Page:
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A Man for All Seasons by Robert Bolt

More: Not so, Master Secretary, the maxim is "qui tacet consentire." The maxim of the law is "Silence gives consent." If, therefore, you wish to construe what my silence "betokened," you must construe that I consented, not that I denied.”

More uses self-imposed silence as his defense during his trial. Cromwell tries to associate his silence with conspiring “traitorously and maliciously to deny and deprive our liege lord Henry of his undoubted certain title.” Cromwell’s evidence is that More refused to take the oath. More wanted to carefully consider the oath in order to be sure he could abide by it without going against his conscience.

Although he makes some great statements, his silence is just as admirable. More would rather listen to his conscious, while Roper likes to talk at length about his principles. He isn’t critical of Norfolk until he needs to be. He refuses to incriminate himself by speaking of his disapproval about the king. Keeping his opinions to himself is also a way for him to protect his family from legal action. It’s a shame silence couldn’t protect him in the end.

Silence in relation to Kindertransport/the Holocaust: More’s silence wasn’t a terrified silence, a passive silence, or one in denial. He refused to give in to his principles. It was a form of bravery, and a test of wills between him and Henry. Common Man is also silent. He could have informed More about the conspiracy against him.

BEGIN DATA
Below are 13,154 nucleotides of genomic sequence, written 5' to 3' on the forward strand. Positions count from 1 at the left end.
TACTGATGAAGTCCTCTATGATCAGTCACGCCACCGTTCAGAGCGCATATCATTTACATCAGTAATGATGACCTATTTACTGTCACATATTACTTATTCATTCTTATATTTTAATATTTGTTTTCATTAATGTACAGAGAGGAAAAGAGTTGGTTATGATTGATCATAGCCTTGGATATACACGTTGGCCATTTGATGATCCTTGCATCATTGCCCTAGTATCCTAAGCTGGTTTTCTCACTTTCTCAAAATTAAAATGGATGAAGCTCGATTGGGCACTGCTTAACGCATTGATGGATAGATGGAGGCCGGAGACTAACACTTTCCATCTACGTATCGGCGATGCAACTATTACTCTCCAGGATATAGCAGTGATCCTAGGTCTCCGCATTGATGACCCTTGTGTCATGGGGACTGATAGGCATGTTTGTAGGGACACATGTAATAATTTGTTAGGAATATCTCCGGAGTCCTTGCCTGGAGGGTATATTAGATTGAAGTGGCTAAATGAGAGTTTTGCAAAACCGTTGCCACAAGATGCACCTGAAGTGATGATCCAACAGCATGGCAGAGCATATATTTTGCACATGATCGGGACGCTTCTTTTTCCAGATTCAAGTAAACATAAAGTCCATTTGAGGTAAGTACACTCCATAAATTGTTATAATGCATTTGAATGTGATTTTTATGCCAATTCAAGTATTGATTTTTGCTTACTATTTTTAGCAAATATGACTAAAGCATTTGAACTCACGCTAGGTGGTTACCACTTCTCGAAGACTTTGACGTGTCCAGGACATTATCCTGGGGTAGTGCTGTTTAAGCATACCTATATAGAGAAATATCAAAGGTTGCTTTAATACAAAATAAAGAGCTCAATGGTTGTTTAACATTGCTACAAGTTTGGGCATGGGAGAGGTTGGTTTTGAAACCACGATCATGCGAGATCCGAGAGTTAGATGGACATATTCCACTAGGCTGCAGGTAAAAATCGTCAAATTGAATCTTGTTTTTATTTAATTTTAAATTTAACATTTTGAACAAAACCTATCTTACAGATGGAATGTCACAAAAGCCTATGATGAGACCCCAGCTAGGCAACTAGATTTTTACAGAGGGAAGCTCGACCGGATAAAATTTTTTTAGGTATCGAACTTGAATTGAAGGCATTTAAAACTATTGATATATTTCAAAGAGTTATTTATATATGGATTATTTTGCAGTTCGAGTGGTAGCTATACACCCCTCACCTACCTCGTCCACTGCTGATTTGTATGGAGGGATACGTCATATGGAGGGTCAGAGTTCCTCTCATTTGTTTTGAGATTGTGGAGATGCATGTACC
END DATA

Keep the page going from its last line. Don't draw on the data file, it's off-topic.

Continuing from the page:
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I agree that More's silence wasn't passive or terrified etc. It was a stubborn silence, and silence that allowed More to do what he believed was true and right. His loyalty to both God and King was strong, even though he disagreed with the King. He still refused to condemn the King for his actions, just as much as he refused to approve of them. It is a terrible shame that despite how careful he was, it didn't help him in the end. And I also don't think Common Man could have done anything to help More, even if he said something to More about how everyone was out to get him.

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This page contains a single entry by published on November 10, 2005 12:19 AM.

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